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Analysis of Acoustic Features in Speakers with Cognitive Disorders and Speech Impairments
EURASIP Journal on Advances in Signal Processing volume 2009, Article number: 159234 (2009)
This work presents the results in the analysis of the acoustic features (formants and the three suprasegmental features: tone, intensity and duration) of the vowel production in a group of 14 young speakers suffering different kinds of speech impairments due to physical and cognitive disorders. A corpus with unimpaired children's speech is used to determine the reference values for these features in speakers without any kind of speech impairment within the same domain of the impaired speakers; this is 57 isolated words. The signal processing to extract the formant and pitch values is based on a Linear Prediction Coefficients (LPCs) analysis of the segments considered as vowels in a Hidden Markov Model (HMM) based Viterbi forced alignment. Intensity and duration are also based in the outcome of the automated segmentation. As main conclusion of the work, it is shown that intelligibility of the vowel production is lowered in impaired speakers even when the vowel is perceived as correct by human labelers. The decrease in intelligibility is due to a 30% of increase in confusability in the formants map, a reduction of 50% in the discriminative power in energy between stressed and unstressed vowels and to a 50% increase of the standard deviation in the length of the vowels. On the other hand, impaired speakers keep good control of tone in the production of stressed and unstressed vowels.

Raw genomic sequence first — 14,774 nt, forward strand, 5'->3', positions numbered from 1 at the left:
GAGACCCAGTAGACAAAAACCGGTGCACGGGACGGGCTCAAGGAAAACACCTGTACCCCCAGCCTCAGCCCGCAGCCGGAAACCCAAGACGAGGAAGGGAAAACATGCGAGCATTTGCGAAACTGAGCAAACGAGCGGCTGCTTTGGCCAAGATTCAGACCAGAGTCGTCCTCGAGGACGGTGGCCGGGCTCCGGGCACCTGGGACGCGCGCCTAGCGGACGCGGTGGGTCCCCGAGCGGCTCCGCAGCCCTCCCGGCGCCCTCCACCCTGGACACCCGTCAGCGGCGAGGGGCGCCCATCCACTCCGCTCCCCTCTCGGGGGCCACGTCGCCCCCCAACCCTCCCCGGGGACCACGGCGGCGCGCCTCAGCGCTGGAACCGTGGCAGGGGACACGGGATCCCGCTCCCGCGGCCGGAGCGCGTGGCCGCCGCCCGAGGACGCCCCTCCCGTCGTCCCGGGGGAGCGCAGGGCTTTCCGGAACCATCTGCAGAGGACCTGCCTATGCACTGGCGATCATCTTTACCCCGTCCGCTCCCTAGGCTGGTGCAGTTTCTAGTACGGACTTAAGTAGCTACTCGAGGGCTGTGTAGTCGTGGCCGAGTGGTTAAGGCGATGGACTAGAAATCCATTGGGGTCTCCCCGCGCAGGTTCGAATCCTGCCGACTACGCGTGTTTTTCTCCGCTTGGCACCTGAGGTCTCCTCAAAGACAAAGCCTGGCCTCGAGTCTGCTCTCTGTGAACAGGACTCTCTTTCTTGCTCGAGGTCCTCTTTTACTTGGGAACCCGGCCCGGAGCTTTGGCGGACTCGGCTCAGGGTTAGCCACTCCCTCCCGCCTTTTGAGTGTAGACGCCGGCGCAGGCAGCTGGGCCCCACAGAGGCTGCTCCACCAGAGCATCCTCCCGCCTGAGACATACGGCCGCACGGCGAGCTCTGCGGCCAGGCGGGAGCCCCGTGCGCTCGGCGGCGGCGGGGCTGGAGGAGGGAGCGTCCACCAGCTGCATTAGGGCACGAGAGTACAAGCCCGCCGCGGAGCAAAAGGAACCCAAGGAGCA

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Saz, O., Simón, J., Rodríguez, W.R. et al. Analysis of Acoustic Features in Speakers with Cognitive Disorders and Speech Impairments. EURASIP J. Adv. Signal Process. 2009, 159234 (2009). https://doi.org/10.1155/2009/159234
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- Acoustic Feature
- Linear Prediction